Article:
@sarge_smith: I know what Jenga looks like; why don't you think it will accomplish this? Is it the thickness that's the issue (as Sam alludes to), or is the aim to actually turn these into perfect rectangles? I kind of assumed that there was no chance of either of those things happening and that the OP was going to design the "game" around what's actually feasible with potatoes. –  Aaronut Dec 3 '11 at 17:21
    
Sorry @aaronut, I wasn't trying to imply that didn't know Jenga, Should have edited that link out. I was trying to reconcile the chips as a stack with the idea that he would be trying to play a game with them. Chips are going to have too much surface area to slid out with out collapsing the pile. maybe something with more structural integrity, like carrots or rutabagas or parsnips? even beets would work better than soft potatoes like described in the second method. Again, sorry for the less than constructive wording of the first post. –  sarge_smith Dec 3 '11 at 18:22
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@sarge_smith: Not to worry, I wasn't offended, just honestly wasn't sure of your reasoning - it's a good point about the stability of the structure as a whole, as opposed to that of an individual chip. I'm starting to question the whole idea, TBH - even if you could get the perfect surface area/volume ratio, I don't see how you could ever make the surface smooth enough to slide out without a collapse. It won't be stiff enough to handle unless you bake or fry it, but as soon as it starts to crisp, you'll end up with a rough surface. Those Jenga blocks are buffed to the Nth degree. –  Aaronut Dec 3 '11 at 19:11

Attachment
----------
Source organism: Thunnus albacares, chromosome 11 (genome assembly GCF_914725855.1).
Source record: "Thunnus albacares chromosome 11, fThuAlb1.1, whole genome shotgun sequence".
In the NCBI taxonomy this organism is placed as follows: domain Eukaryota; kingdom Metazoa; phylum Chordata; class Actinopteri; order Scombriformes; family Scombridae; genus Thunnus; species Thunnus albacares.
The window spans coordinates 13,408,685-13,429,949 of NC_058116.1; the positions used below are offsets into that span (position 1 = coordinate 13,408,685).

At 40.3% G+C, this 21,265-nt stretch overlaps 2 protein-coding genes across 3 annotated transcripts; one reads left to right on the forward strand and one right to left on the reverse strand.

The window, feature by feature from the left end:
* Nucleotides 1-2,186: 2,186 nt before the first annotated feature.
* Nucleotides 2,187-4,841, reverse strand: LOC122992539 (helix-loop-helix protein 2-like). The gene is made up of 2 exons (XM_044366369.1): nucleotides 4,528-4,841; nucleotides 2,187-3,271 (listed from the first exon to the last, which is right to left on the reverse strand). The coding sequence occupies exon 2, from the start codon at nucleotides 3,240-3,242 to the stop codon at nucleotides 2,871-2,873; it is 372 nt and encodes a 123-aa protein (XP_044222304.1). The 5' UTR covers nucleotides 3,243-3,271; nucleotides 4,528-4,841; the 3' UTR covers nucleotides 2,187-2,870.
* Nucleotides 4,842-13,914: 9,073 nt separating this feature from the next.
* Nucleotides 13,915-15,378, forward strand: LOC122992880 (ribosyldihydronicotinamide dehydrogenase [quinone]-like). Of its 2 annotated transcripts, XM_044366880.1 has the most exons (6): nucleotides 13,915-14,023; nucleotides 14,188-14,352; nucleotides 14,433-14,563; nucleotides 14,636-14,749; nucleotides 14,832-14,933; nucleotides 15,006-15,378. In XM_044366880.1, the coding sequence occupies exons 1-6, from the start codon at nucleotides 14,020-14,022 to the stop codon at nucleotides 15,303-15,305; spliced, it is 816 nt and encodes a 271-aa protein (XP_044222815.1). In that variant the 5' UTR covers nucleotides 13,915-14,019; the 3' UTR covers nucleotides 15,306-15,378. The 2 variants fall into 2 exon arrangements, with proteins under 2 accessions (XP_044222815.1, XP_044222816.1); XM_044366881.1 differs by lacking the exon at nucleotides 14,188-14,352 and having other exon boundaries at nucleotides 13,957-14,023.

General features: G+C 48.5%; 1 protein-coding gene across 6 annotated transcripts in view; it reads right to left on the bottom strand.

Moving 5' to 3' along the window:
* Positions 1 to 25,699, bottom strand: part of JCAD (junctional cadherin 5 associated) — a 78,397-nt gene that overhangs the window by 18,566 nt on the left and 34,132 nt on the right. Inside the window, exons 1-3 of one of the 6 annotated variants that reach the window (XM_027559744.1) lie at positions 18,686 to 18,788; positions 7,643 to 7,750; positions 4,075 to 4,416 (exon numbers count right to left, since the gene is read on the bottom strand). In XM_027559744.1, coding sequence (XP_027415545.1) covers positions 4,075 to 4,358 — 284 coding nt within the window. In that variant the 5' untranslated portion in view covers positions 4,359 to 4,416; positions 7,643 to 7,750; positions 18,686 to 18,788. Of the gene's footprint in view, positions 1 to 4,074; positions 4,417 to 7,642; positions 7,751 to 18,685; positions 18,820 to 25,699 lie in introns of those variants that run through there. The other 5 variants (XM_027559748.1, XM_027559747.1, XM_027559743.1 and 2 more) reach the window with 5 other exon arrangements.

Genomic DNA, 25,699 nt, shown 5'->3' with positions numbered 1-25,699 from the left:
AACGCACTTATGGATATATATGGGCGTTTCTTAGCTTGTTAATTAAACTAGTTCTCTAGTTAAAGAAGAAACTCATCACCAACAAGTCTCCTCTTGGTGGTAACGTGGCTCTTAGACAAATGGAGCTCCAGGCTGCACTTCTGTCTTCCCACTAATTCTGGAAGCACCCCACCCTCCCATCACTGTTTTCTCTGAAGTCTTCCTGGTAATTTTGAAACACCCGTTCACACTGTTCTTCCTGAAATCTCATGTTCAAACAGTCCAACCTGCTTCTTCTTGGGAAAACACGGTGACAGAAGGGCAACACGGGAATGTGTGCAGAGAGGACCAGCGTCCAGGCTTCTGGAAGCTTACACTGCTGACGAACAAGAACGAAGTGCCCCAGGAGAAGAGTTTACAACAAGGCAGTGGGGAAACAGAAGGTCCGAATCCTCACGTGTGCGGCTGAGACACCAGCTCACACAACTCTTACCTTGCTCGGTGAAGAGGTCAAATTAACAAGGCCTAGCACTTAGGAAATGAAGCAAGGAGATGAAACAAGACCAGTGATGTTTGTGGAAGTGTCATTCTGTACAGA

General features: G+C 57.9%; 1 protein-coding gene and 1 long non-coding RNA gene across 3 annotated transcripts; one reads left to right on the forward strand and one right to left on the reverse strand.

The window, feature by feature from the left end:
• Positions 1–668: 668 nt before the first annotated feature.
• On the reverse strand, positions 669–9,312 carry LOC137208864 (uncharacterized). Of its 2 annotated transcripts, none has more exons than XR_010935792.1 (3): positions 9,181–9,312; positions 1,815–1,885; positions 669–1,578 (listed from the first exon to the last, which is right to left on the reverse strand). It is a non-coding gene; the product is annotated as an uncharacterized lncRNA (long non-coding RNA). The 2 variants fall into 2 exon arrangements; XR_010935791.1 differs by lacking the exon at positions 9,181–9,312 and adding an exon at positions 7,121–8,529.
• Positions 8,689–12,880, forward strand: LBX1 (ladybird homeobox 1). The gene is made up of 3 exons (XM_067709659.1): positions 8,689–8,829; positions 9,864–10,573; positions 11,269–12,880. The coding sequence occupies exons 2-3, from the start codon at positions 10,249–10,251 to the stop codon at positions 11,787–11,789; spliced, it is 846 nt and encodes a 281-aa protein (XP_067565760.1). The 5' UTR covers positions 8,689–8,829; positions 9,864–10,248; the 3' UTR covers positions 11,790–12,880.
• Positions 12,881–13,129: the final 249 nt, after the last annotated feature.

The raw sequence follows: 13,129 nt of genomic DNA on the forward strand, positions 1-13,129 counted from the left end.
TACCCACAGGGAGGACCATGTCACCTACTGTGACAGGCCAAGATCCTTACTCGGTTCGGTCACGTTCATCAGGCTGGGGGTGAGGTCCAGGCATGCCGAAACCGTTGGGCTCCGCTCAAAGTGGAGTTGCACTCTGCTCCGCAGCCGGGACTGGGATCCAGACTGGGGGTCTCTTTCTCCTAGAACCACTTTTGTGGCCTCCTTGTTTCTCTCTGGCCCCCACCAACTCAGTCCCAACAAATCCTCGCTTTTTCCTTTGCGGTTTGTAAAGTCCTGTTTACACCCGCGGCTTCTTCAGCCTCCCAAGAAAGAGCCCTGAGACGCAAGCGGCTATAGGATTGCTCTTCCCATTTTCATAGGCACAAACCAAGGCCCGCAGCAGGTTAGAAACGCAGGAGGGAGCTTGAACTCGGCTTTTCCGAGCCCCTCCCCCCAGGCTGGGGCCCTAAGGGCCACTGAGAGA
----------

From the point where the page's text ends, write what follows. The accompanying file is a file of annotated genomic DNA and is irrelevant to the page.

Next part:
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I think you'd be best doing something along the lines of 'confit potatoes'. you cut the potatoes into the desired shapes. If you want something similar to 'Jenga' then I don't think you'll be able to use a mandoline as it won't cut them thick enough, or at least mine won't. Waxy potatoes are a must for this as they'll hold their shape much better.

Then you can optionally fry the potatoes to give them some colour. (I'd skip this step in your case as this will also give them a rough edge, no good for Jenga)

Then immerse the potatoes in a pan of goose or duck fat (plus any other flavourings you want) and bring the temperature of the fat up to a simmer. Cook until the potatoes are tender, the amount of time will depend on the thickness of your 'Jenga pieces', but make sure you are not frying them in the fat, as this will ruin the texture.

A similar technique is described in this recipe

Depending on the equipment available, you might also want to consider a sous-vide potatoe confit

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A Bron can easily cut as thick as 1/2" - while that's obviously not the thickness of a real Jenga block, you'd need to have extremely steady hands to cut potatoes so as to not only be perfectly flat, but also perfectly level, which would be necessary for "building" with them. Use elongated potatoes and cut the sides off and they'd also be more or less rectangular. –  Aaronut Dec 3 '11 at 17:29